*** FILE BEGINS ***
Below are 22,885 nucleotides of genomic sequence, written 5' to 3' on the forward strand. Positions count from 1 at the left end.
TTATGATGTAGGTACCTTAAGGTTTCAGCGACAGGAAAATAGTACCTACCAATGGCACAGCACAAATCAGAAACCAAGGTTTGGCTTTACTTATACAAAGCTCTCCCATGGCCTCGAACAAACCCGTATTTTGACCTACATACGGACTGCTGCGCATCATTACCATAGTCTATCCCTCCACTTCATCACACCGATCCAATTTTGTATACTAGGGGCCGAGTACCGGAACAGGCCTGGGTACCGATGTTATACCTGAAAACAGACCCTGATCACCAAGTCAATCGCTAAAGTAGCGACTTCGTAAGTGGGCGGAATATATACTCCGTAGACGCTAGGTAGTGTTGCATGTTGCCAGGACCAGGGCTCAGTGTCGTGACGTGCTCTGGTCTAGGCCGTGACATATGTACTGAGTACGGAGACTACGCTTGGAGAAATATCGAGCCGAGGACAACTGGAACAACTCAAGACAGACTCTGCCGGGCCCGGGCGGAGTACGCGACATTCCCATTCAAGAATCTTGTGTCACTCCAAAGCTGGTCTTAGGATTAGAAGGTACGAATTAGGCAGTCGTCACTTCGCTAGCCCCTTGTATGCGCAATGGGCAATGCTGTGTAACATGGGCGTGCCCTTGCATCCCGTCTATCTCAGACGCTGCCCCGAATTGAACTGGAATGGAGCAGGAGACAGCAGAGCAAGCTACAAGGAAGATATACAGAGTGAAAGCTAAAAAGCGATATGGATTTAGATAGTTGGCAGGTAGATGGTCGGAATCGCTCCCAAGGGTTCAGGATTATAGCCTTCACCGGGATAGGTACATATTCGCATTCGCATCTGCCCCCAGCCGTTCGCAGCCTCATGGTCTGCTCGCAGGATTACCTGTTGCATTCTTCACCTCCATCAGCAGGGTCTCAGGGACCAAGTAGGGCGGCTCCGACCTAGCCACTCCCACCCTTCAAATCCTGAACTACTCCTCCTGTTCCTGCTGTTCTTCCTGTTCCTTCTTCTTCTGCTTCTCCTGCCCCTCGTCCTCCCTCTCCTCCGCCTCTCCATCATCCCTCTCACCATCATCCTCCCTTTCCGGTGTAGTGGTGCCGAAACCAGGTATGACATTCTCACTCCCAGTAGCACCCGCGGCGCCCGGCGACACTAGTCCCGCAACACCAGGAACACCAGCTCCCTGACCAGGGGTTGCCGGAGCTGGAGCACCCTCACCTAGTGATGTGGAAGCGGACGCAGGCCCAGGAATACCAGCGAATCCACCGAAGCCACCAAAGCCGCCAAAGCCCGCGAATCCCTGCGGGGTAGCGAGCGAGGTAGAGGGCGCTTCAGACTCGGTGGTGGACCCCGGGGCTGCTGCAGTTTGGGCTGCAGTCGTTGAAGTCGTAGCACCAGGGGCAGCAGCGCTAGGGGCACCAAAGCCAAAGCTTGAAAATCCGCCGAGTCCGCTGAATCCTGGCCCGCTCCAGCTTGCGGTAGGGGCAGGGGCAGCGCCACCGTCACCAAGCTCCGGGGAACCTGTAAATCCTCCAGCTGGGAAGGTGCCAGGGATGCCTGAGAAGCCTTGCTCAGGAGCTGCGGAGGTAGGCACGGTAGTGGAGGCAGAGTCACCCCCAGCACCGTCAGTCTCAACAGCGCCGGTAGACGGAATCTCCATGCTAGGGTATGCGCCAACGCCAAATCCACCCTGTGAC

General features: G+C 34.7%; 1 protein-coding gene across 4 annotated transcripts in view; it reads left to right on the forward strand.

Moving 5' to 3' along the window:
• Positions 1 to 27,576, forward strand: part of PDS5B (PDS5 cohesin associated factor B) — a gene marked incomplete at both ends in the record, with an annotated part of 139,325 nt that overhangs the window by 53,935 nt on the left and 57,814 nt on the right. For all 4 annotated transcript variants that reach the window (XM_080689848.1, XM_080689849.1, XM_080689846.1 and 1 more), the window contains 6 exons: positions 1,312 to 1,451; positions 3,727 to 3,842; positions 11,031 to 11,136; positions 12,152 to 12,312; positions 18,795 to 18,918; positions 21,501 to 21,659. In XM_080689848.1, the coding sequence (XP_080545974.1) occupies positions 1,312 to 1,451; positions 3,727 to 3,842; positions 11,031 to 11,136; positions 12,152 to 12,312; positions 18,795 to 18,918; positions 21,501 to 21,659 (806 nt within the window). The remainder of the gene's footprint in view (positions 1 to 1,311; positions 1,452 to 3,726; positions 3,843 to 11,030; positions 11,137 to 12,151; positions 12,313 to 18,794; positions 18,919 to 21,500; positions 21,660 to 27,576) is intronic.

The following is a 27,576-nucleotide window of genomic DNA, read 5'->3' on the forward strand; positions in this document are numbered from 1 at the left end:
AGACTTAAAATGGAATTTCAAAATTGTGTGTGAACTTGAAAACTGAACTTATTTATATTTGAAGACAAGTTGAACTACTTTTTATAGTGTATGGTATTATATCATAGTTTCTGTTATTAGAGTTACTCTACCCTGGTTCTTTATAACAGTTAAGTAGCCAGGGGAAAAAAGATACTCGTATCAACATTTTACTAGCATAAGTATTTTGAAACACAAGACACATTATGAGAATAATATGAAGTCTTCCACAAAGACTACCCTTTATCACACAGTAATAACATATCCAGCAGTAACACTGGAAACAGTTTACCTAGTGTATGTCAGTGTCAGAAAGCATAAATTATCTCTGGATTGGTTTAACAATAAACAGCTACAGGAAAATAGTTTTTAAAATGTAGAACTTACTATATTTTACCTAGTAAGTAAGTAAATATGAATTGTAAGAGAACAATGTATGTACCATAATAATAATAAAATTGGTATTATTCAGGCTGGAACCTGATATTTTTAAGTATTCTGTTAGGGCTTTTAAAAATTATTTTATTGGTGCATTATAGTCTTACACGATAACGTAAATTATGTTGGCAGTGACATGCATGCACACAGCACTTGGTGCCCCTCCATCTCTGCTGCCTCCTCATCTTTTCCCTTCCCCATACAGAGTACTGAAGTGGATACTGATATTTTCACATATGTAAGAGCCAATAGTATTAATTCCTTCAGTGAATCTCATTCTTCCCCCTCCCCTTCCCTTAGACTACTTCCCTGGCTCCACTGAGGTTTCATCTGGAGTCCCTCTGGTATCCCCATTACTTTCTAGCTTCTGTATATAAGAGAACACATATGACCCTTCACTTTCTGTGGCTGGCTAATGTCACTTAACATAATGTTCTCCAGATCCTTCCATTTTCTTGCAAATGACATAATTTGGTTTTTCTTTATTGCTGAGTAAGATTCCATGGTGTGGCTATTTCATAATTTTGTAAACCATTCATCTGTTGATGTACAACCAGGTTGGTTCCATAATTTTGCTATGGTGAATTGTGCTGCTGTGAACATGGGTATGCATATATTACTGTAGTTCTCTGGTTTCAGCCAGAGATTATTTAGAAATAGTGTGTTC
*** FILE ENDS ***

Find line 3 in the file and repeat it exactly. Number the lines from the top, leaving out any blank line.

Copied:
General features: G+C 34.7%; 1 protein-coding gene across 4 annotated transcripts in view; it reads left to right on the forward strand.